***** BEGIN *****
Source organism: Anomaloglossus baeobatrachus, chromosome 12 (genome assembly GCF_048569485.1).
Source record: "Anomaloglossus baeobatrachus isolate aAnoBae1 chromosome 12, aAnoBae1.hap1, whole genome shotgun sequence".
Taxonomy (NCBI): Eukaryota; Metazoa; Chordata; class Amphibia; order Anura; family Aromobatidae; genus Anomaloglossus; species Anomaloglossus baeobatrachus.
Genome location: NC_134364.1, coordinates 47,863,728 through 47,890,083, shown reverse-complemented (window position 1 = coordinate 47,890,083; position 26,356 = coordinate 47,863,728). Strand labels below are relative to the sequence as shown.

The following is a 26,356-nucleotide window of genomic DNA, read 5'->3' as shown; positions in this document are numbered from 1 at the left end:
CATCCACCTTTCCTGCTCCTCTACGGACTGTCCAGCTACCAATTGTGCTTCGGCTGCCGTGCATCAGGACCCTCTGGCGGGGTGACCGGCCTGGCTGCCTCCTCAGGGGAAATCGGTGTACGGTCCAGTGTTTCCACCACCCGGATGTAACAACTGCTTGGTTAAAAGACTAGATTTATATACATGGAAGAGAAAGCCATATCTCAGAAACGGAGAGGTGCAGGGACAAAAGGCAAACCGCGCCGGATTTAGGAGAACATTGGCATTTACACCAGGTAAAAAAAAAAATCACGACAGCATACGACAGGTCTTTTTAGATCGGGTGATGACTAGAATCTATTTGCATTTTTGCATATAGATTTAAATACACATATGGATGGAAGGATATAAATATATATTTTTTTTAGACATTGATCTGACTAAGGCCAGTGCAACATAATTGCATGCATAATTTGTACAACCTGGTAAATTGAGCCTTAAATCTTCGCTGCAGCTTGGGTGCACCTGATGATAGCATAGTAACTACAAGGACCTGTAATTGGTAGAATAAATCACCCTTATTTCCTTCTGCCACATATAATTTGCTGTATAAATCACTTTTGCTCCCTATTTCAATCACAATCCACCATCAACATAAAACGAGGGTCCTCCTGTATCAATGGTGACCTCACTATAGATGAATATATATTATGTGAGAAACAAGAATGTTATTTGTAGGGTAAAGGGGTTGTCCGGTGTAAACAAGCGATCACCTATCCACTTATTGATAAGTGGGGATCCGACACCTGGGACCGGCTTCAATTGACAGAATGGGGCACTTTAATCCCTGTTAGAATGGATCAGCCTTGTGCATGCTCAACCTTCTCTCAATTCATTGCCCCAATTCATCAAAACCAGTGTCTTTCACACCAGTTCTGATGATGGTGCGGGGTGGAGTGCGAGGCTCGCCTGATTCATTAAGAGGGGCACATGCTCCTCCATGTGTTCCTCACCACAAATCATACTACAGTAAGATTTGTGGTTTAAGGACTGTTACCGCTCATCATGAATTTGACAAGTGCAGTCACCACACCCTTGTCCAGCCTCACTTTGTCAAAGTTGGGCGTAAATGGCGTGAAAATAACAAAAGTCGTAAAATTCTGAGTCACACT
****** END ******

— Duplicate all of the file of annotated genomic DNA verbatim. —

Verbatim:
Source organism: Anomaloglossus baeobatrachus, chromosome 12 (genome assembly GCF_048569485.1).
Source record: "Anomaloglossus baeobatrachus isolate aAnoBae1 chromosome 12, aAnoBae1.hap1, whole genome shotgun sequence".
Taxonomy (NCBI): Eukaryota; Metazoa; Chordata; class Amphibia; order Anura; family Aromobatidae; genus Anomaloglossus; species Anomaloglossus baeobatrachus.
Genome location: NC_134364.1, coordinates 47,863,728 through 47,890,083, shown reverse-complemented (window position 1 = coordinate 47,890,083; position 26,356 = coordinate 47,863,728). Strand labels below are relative to the sequence as shown.

The following is a 26,356-nucleotide window of genomic DNA, read 5'->3' as shown; positions in this document are numbered from 1 at the left end:
CATCCACCTTTCCTGCTCCTCTACGGACTGTCCAGCTACCAATTGTGCTTCGGCTGCCGTGCATCAGGACCCTCTGGCGGGGTGACCGGCCTGGCTGCCTCCTCAGGGGAAATCGGTGTACGGTCCAGTGTTTCCACCACCCGGATGTAACAACTGCTTGGTTAAAAGACTAGATTTATATACATGGAAGAGAAAGCCATATCTCAGAAACGGAGAGGTGCAGGGACAAAAGGCAAACCGCGCCGGATTTAGGAGAACATTGGCATTTACACCAGGTAAAAAAAAAAATCACGACAGCATACGACAGGTCTTTTTAGATCGGGTGATGACTAGAATCTATTTGCATTTTTGCATATAGATTTAAATACACATATGGATGGAAGGATATAAATATATATTTTTTTTAGACATTGATCTGACTAAGGCCAGTGCAACATAATTGCATGCATAATTTGTACAACCTGGTAAATTGAGCCTTAAATCTTCGCTGCAGCTTGGGTGCACCTGATGATAGCATAGTAACTACAAGGACCTGTAATTGGTAGAATAAATCACCCTTATTTCCTTCTGCCACATATAATTTGCTGTATAAATCACTTTTGCTCCCTATTTCAATCACAATCCACCATCAACATAAAACGAGGGTCCTCCTGTATCAATGGTGACCTCACTATAGATGAATATATATTATGTGAGAAACAAGAATGTTATTTGTAGGGTAAAGGGGTTGTCCGGTGTAAACAAGCGATCACCTATCCACTTATTGATAAGTGGGGATCCGACACCTGGGACCGGCTTCAATTGACAGAATGGGGCACTTTAATCCCTGTTAGAATGGATCAGCCTTGTGCATGCTCAACCTTCTCTCAATTCATTGCCCCAATTCATCAAAACCAGTGTCTTTCACACCAGTTCTGATGATGGTGCGGGGTGGAGTGCGAGGCTCGCCTGATTCATTAAGAGGGGCACATGCTCCTCCATGTGTTCCTCACCACAAATCATACTACAGTAAGATTTGTGGTTTAAGGACTGTTACCGCTCATCATGAATTTGACAAGTGCAGTCACCACACCCTTGTCCAGCCTCACTTTGTCAAAGTTGGGCGTAAATGGCGTGAAAATAACAAAAGTCGTAAAATTCTGAGTCACACT